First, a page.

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X as Video Playout Organizer

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Bill Davis
X as Video Playout Organizer
on Apr 1, 2012 at 11:07:55 pm

On Sat, I was doing some project revision work and my son came into the studio, took a look at my screen and said "that's cool."

It kinda shocked me - I'd been working so closely with X for so long, that I'd gotten used to the interface and wasn't thinking much about it any more.

What stopped him was the project library on my Cinema Display.

All my recent work, displayed for easy access. Each stripe, a project ready for immediate revision as needed.

Each project can be skimmed, played, and exported, and by double clicking on any of them, I can activate the storyline and use the timeline index to search for any asset and locate it in the event browser.

Legacy had a lot of great stuff built in. But nothing even remotely like this.

BTW, all of these projects live comfortably on a single 750 gig portable Segate Firewiire 800 drive the size of my wallet including clones of all the source footage.

A connected visual display of all my work in progress - another thing I don't want to give up now that I've been given it.

FWIW.

A screen grab of my project library is attached.

billdavisxscreen.5.png

"Before speaking out ask yourself whether your words are true, whether they are respectful and whether they are needed in our civil discussions."-Justice O'Connor


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Herb Sevush
Re: X as Video Playout Organizer
on Apr 2, 2012 at 12:15:28 pm

[Bill Davis] "BTW, all of these projects live comfortably on a single 750 gig portable Segate Firewiire 800 drive the size of my wallet including clones of all the source footage."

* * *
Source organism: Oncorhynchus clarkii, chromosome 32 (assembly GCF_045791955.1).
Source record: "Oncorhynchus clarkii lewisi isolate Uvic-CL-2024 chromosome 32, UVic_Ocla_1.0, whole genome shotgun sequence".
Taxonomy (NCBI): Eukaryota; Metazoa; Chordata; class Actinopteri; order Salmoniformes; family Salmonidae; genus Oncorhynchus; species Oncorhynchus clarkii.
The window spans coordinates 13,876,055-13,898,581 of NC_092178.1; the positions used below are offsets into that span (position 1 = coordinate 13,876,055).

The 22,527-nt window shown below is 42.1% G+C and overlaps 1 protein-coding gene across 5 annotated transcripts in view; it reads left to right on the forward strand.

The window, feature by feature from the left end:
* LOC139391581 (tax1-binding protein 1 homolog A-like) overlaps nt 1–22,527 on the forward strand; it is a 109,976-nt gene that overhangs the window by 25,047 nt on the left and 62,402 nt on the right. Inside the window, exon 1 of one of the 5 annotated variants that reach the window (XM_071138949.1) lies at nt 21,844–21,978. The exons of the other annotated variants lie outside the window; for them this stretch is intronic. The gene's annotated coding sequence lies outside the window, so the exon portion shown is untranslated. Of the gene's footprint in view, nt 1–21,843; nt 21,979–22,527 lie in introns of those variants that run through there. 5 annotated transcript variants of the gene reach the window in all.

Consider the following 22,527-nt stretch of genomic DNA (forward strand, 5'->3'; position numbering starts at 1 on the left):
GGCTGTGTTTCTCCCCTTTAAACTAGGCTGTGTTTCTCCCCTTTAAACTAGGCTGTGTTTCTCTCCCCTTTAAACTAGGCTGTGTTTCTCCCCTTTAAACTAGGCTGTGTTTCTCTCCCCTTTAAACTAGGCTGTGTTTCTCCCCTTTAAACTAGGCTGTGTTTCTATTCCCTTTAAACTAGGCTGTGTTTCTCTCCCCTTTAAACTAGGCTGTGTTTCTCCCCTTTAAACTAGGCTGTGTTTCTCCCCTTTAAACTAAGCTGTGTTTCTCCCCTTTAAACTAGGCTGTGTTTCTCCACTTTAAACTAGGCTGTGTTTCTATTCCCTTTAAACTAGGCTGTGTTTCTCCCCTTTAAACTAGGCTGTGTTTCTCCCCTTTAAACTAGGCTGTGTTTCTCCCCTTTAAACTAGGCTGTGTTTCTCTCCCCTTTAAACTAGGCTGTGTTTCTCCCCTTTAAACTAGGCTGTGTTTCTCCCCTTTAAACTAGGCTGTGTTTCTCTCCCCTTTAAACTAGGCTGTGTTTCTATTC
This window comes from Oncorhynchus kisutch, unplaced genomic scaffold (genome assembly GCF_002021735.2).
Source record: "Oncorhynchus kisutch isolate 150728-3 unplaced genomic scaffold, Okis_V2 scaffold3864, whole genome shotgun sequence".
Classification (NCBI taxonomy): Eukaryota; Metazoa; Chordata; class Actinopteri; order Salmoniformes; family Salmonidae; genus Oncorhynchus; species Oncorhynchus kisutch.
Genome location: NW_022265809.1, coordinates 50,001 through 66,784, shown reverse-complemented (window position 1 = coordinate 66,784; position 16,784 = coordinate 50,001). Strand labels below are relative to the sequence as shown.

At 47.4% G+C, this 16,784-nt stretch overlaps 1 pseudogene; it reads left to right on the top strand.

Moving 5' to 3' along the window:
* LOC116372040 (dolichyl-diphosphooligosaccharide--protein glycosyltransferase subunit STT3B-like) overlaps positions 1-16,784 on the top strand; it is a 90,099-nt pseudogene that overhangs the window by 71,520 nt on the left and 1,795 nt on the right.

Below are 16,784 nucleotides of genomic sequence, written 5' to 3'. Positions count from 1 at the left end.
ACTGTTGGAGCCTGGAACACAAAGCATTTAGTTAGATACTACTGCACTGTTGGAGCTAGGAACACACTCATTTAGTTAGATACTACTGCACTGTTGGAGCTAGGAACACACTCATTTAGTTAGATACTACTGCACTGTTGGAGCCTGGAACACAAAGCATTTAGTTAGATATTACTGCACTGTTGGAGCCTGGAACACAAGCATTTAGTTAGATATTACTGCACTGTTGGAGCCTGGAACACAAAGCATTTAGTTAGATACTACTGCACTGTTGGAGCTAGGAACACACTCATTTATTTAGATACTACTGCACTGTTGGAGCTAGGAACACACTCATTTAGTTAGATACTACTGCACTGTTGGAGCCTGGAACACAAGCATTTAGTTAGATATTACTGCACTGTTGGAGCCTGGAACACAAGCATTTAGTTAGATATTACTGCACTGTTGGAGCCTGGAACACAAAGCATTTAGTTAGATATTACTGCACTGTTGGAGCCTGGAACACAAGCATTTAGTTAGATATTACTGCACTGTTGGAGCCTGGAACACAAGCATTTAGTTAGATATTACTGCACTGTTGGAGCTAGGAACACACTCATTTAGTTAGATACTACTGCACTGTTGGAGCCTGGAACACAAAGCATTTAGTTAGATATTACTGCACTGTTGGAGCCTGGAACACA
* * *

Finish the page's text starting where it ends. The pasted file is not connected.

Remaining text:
Which is one of the reasons X works for you. My work requires a 16 Terabyte Raid that needs to be about 10x as fast as your drive and sits in an enclosure about 70% as large as my Mac Pro tower. Even so, this storage is only good for one years work. Different tools for different needs; although I always thought one of the strengths of Legacy was it's ability to handle many different types of work effectively. The swiss army knife approach vs. the many specific tools approach.

Herb Sevush
Zebra Productions
---------------------------
nothin' attached to nothin'
"Deciding the spine is the process of editing" F. Bieberkopf


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Bill Davis
Re: X as Video Playout Organizer
on Apr 2, 2012 at 4:41:09 pm

[Herb Sevush] "Which is one of the reasons X works for you. My work requires a 16 Terabyte Raid that needs to be about 10x as fast as your drive and sits in an enclosure about 70% as large as my Mac Pro tower."

Agreed.

The larger question perhaps, is how many editors need what you need. Verses how many need what I need.

I think you've got your priorities exactly right, Herb. Keep your existing structure intact. Keep one eye on the future by watching the development path of tools like X, Avid and Premier. And if one is not at the place where it meets your needs when you have to switch - make a change.

In the interim, there are literally legions of editors like me who can benefit hugely from the new and improved capabilities that are built into X. Provided those editors don't get confused by the constant inaccurate arguments that because X is not the right tool for one editor - that somehow means it's not the right one for all editors.

By posting that picture, I was trying to illuminate how X functions. For anyone who needs a reasonable number of projects available "live" at one time - wants a tool that can manage them flexibly - and perhaps someone who could use the ability to search across pools of visual assets easily in a low cost system - X rocks.

For working professional content creators.

Nothing more than that.

"Before speaking out ask yourself whether your words are true, whether they are respectful and whether they are needed in our civil discussions."-Justice O'Connor


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